TTP Investigation: Facebook, Google Still Offering ‘Embed’-Like Consulting to Campaigns
FOR IMMEDIATE RELEASE: October 26, 2020
Contact: Michael Clauw, firstname.lastname@example.org, 202.780.5750
WASHINGTON, D.C. – Today, Campaign for Accountability (CfA), a nonprofit watchdog group that runs the Tech Transparency Project (TTP), released a report showing how Facebook and Google employees continue to offer specialized consulting services to political candidates, repeating a pattern that sparked questions about improper involvement four years ago. After facing heavy criticism for “embedding” staff with the Trump campaign in 2016, Facebook promised to scale back its on-site help for candidates and focus instead on a website that provides basic training on how to use its tools. But a review of LinkedIn profiles and other research by TTP suggests that Facebook and Google staffers continue to offer strategic advice to political campaigns that goes far beyond technical guidance.
CfA Executive Director Michelle Kuppersmith said, “Facebook and Google’s ultimate goal is to sell more ads, so it is unsurprising that they would construct a customer service apparatus that seeks to maximize the number of political ads on their platforms. The fact that these platforms are advising on the types of advertising decisions often made by political consultants or campaign staffers displays a concerning level of influence.”
TTP’s review found no evidence of tech employees embedding with political campaigns during the 2020 election cycle, something that may not be possible amid the coronavirus pandemic. However, as with the campaign embeds from 2016, the Facebook and Google employees identified by TTP describe their roles as helping candidates to mold and shape their online campaigns, a level of involvement that appears to go beyond basic training.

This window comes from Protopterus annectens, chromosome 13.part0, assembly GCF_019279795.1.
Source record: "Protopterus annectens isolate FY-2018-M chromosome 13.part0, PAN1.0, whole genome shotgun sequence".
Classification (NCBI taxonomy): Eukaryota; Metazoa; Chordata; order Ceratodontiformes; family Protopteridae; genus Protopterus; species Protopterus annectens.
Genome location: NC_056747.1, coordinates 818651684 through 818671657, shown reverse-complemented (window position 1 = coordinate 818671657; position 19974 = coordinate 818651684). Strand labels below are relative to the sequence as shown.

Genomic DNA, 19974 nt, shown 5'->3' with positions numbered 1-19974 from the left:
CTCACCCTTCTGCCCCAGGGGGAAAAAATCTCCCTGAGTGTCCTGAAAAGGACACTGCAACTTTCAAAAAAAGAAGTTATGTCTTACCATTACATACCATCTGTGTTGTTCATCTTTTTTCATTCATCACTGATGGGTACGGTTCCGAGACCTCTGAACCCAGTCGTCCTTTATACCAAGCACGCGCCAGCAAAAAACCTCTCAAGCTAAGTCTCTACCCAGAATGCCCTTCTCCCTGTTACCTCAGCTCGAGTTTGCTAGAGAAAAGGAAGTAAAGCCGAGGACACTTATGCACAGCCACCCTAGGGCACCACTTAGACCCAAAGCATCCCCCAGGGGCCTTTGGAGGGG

The TTP investigation, for example, identified a Facebook employee with a Republican background who helps develop “narratives and collateral” for political organizations, a Facebook staffer who ensures Democrats running for office can “navigate the ever-changing digital landscape,” and a Google employee who helped manage relations with the Trump administration and now works with “political creators … to engage their audiences” on YouTube. The findings raise questions about whether the two companies, by providing this kind of strategic advice, are creating an unregulated influence channel to politicians in a position to oversee the tech sector.
Ms. Kuppersmith continued, “The findings in TTP’s report display one of the many ways that Facebook and Google attempt to build influence and curry favor with candidates on both sides of the aisle. If these companies continue to play an active role in advising politicians on how to use their tools to get re-elected, how can citizens have faith in the same politicians to rein in the very platforms that helped them win?”
Campaign for Accountability is a nonpartisan, nonprofit watchdog organization that uses research, litigation, and aggressive communications to expose misconduct and malfeasance in public life and hold those who act at the expense of the public good accountable for their actions.